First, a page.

Two Stellenbosch cabernet francs

Cab franc is probably still most used as a blending partner in “Bordeaux blends”, though the number of varietal offerings increases all the time since Landskroon was the pioneer many years back. The latest Platter guide lists about 50 of them. Twenty years ago there were just five.

Interestingly (seeing I’ve just tasted the David Finlayson Camino Africana Cabernet Franc 2013) one of them was from Glen Carlou, where David was then increasingly taking over from dad Walter. David is now, of course, at Edgebaston in Stellenbosch, and he writes to me that “My experiences with CF at GC were never fantastic and even on Edgebaston (Simonsberg) the CS totally outshines it.”

This latest bottling is a result of his recent move to “start looking around Stellenbosch itself to see if there weren’t any special vineyards being ‘lost’ in the greater crop uptake by the former co-ops and Distell”.  A  great  idea.  David had always been impressed by the franc coming off Cordoba (me too – the much lamented Cordoba Crescendo  franc-dominated blend was a favourite  of mine in the 1990s) and was pleased to find available Somerset West-area cab franc on Hathersage farm.

David says: “The interesting thing is that the vineyard blocks are drained very much as in Bordeaux with canals to take the high water table away, so once the roots get down deep enough, the vines never stress because they get back to the water table, very much like the best sites in Bordeaux. The cool site means that we pick these grapes in beginning April when we are done with all our other grapes and they have quite high pyrazine levels which I like on the CF.” He made 1800 bottles of the 2013.

It’s only going to be released in May next year – so why did he send a sample, and why am I writing about it now? Not sure about the answer to the first question, but I tried it because it was there, asking me, and I was interested, as an admirer of the grape, if not of many of its single-varietal manifestations in the Cape (though the Raats is invariably extremely good).

francI opened the Finlayson wine alongside another franc I know from Stellenbosch, the estimable Stellenrust. This one  is 2011 (I think the very similar 2010 might be the current release) – and although it is still pretty youthful, the two-year difference gives it something of an advantage over the still extremely young, even rather raw Finlayson.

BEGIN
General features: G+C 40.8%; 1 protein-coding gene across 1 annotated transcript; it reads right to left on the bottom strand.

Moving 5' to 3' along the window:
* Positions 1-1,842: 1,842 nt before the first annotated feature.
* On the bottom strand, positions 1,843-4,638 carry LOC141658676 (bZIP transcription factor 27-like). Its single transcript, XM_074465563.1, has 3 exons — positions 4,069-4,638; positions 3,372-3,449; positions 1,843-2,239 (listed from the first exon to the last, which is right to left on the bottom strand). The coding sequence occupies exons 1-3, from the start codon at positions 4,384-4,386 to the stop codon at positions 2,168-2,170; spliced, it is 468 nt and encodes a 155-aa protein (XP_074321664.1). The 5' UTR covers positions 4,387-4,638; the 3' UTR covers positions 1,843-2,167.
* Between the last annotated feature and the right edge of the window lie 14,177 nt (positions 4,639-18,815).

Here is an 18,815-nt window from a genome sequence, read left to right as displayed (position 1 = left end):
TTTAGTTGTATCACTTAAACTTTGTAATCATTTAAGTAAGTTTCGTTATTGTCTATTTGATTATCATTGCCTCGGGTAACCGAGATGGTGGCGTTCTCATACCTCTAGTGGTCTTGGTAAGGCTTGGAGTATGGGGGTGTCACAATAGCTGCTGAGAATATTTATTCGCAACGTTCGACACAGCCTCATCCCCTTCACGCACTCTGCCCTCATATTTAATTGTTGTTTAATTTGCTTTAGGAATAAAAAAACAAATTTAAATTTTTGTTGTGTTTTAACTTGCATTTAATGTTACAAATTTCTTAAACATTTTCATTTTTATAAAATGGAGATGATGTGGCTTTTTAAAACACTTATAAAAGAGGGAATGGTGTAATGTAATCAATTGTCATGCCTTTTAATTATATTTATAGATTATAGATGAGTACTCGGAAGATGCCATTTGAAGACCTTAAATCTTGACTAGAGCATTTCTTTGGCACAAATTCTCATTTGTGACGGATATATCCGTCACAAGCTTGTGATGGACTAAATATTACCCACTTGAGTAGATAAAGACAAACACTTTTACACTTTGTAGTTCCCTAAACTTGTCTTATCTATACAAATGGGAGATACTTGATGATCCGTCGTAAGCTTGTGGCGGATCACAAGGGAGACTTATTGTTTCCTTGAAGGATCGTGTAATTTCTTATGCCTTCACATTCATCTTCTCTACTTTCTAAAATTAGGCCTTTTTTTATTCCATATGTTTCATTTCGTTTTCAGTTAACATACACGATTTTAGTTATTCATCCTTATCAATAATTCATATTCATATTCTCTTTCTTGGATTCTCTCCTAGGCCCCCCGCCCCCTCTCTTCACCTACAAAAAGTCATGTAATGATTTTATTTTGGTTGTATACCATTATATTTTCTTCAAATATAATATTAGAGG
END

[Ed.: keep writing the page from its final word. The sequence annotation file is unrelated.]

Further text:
In fact, the real difference between the two is a stylistic one. I’m not entirely sitting the fence, but I do admire both. Finlayson is undoubtedly bigger, riper, richer and more concentrated – beautifully managed, with gorgeous tannins and texture, depth and sweet fruit (but a fairly dry finish, as well as the herbaceous cab franc note). It declares 14.5% alcohol and, while it is not “alcohol-hot” I did find it just a bit too altogether big for my tastes. More of a problem for me was the very obvious presence of new oak, which might well get less intrusive in time but which seems to me unnecessary at best and a substantial detraction at worst. But I do know that some will welcome this character.

The Stellenrust, with I’d guess a whole percent less alcohol, is altogether less plush. Less intensely flavoured too, rather more austere as well as more delicate, with cab franc’s leafy fragrance more in delightful evidence. It still needs some time to integrate the austerity, I’d say, and has enough fruit to do so, I hope.  (As to price, it should be rather less than half that of the Finlayson.) The oaking is subtle and restrained, as is winemaker Tertius Boshoff’s practice, fitting in with his generally modest aesthetic.

In international terms, I’d venture that David Finlayson’s wine is pretty much in the style of California (Napa), while the Stellenrust relates more to French traditions – older-fashioned Bordeaux, or perhaps the Loire.

As I said, the two-year difference is significant, but I do think the stylistic/aesthetic  one is the more important here. I’d hate to have to score these two wines comparatively. Which deserves the higher score, personal preferences aside? Easy to make a case for the Finlayson, which has a long way to go still, unless you count excessive oaking as a fault. But I have not the slightest hesitation in saying which I preferred drinking.

Actually, all I need to do is draw the conclusion from the levels in the bottles after two evenings sampling them both before and with dinner. Better than a score. The Finlayson is still a third full; the Stellenrust is empty.

2 thoughts on “Two Stellenbosch cabernet francs

  1. I wish more wine writers would rate wine in this way. I’m not supporting the facile and mostly uninformed sentiment which reads something like “if you enjoy a wine, it’s a good wine”, but I’m even less charmed by the pedantic way in which most wine evaluations find their bearing. When education becomes one-directional, whether referring to palates as much as other forms of the craft, it’s not so much the presumptive conveyor of truth or its humble recipients which suffer, but the very subject they presume to discuss. I’m very happy to see what seems like winemakers reclaiming some authority regarding their efforts. I might of course dream too much.

  2. Rainbow’s End in the Banhoek valley makes two exceptional CFs. One variety from different pockets on their small farm and a “limited” from a single block yielding only 200 odd cases. Anton Malan treats the grapes and his wine with soft hands and it shines through in all his varietals. His CF is assertive with tea leaf, mint choc action. The hotness or the sharp pepper and spice you sometimes find on the CFs are present but nicely contained. Every component of the wine fruit, oak, tannins are beautifully in balance with one another.
    Maybe Stellenbosch Cabernet Franc is the next big thing in SA wine 🙂

Leave a Reply

Your email address will not be published. Required fields are marked *

Are you human? *